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Twitter Chat Recap: Addressing Colorectal Cancer in a COVID-19 World

Tue, 03/16/2021 - 14:00

In recognition of Colorectal Cancer Awareness Month, Rutgers Cancer Institute of New Jersey hosted a Twitter chat to discuss the basics of colorectal cancer, importance of screening and prevention, and the impact COVID-19 on colorectal cancer treatment. Participants joined the conversation using the hashtag #CINJScreenNJTwitterChat and #CRCScreeningAwareness while Howard S. Hochster, MD, FACP, associate director for Clinical Research and director of the Gastrointestinal Oncology Program at Rutgers Cancer Institute of New Jersey and director of Oncology Research at RWJBarnabas Health along with Patrick Boland, MD, medical oncologist in the Gastrointestinal Oncology Program at Rutgers Cancer Institute and Anita Kinney, PhD, associate director for Population Science and Community Outreach at Rutgers Cancer Institute, director of the Center for Cancer Health Equity at Rutgers School of Public Health and director of ScreenNJ provided their expertise on the topics.

If you were unable to log on for the Twitter chat, see the full recap of responses below:

What is colorectal cancer?
Colon cancer results from changes in colon lining cells. Due to loss of growth control the cells form benign polyps (adenoma) first & these eventually lose all control and become cancer cells. These can make a local mass in the colon or the local lymph nodes or can travel.
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Importantly, colorectal cancer is the 2nd leading cause of cancer death among adults and the 3rd most common cancer in both men and women.
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Can colorectal cancer be prevented through screening?
Yes, colorectal screening looks for cancer before symptoms start & research shows that screening saves lives.Insert photo
Regular colorectal cancer screening can find cancer early, when it’s small and might be easier to treat and cure. Some screening tests (like colonoscopy) can even prevent cancer from developing by removing precancerous polyps.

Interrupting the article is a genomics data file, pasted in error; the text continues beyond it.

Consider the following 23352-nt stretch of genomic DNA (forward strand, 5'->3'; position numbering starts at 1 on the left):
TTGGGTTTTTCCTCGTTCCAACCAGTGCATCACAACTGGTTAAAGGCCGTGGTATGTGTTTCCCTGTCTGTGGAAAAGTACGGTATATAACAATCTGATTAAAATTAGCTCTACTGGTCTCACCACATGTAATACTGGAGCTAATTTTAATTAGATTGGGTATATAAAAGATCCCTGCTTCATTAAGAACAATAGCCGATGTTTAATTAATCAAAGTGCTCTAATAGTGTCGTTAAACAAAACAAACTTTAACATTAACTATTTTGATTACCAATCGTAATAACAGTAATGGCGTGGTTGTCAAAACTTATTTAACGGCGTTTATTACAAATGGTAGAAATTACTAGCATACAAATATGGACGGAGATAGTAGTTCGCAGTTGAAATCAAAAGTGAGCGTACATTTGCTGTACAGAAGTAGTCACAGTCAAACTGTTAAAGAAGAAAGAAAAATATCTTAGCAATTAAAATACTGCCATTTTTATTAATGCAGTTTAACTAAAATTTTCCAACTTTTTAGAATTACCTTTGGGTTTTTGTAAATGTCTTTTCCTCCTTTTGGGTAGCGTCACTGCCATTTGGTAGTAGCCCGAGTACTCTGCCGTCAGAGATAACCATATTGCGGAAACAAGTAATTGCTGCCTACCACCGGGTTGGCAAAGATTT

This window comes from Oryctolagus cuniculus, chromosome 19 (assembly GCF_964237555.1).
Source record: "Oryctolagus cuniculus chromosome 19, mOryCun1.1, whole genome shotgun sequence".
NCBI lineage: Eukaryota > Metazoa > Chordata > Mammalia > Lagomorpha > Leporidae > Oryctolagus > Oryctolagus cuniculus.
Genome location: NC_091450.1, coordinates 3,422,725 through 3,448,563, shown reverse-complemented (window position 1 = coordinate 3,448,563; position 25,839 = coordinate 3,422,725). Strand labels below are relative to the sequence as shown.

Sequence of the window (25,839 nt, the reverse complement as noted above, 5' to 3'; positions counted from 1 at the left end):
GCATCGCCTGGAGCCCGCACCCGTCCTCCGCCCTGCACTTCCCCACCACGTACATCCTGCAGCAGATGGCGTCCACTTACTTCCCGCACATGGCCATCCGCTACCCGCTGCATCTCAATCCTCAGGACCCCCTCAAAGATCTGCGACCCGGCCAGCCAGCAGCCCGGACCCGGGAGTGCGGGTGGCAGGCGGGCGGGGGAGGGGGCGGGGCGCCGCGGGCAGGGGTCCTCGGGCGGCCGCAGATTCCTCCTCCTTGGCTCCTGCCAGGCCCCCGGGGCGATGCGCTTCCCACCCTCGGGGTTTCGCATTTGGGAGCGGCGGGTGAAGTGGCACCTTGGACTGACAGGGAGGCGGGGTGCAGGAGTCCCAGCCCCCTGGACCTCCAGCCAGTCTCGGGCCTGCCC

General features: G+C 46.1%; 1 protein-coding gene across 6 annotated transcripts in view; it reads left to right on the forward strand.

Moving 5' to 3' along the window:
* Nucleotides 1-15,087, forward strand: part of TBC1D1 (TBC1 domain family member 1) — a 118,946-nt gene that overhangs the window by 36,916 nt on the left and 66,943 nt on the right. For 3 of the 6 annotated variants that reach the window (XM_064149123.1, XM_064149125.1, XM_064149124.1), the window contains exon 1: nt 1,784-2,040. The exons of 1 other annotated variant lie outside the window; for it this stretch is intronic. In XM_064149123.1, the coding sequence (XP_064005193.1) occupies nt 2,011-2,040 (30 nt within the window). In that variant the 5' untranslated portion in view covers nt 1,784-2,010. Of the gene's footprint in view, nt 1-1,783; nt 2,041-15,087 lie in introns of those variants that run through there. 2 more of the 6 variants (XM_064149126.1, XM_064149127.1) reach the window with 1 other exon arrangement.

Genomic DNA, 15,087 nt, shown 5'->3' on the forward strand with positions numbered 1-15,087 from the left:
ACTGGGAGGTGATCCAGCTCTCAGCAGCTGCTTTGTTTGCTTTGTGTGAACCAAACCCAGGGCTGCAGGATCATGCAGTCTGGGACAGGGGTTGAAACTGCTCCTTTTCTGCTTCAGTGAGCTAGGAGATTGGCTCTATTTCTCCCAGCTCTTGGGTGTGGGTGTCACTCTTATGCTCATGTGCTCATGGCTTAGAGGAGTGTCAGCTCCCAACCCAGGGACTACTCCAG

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What are the guidelines for screening frequency for colorectal cancer?
People at normal risk should start with screening colonoscopy at age 45 and if negative can wait for at least 5 years between procedures. If 1st degree relative, start 10 yes before the age they were diagnosed. If large or many adenomas, then every year.
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Both the US Preventive Services Task Force and the American Cancer Society recommend that, if you don’t have any extra risk factors, you should start getting screened for colorectal cancer when you reach the age of 45-50.

If you’re at higher risk of colorectal cancer - for example, if you have a family history of cancer - you may need to start screening at a younger age or may need more frequent screening.

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If you have a family history of #ColorectalCancer cancer, you may be advised to start at the age of 40 or 10 years before your family member was diagnosed.

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Learn more about colorectal cancer risk factors at & talk to your doctor about when you should start getting screened.
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If you have been diagnosed with colorectal #cancer, can you still receive cancer treatment during COVID-19?
Testing, diagnosing, treating all MUCH more important that risk of infection with CoV2 today.  Even if not vaccinated. Get back into healthcare now without fear.

We should not be afraid of seeing the doctor in the COVID era. We have full precautions at Rutgers Cancer Institute. Everyone (including. doctors/nurses) screened at door. Full protection for providers and masks for all.
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Fully agree! Don't neglect colorectal cancer screening or appropriate cancer management! Multiple groups have suggested decreased screening and lower numbers of cancers detected since COVID. Worrisome!
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What are some advances in colorectal cancer treatment?
We are making steady progress in colorectal cancer treatment. New technologies leveraging DNA blood levels to detect early/residual cancer. New drug clinical trials, new combos, immunotherapy, antibody-drug conjugates available. Get tomorrow’s treatments today at Rutgers Cancer Institute.
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ctDNA as a new contributer to: 1) detect residual cancer after surgery (BESPOKE) 2) guide treatment decisions after surgery (NRG GI-005) 3) identify informed treatments in advanced stage dz (COLOMATE)
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Thank you to everyone who participated in Rutgers Cancer Institute of New Jersey’s Twitter chat. To learn more about the Gastrointestinal Oncology Program at Rutgers Cancer Institute, visit: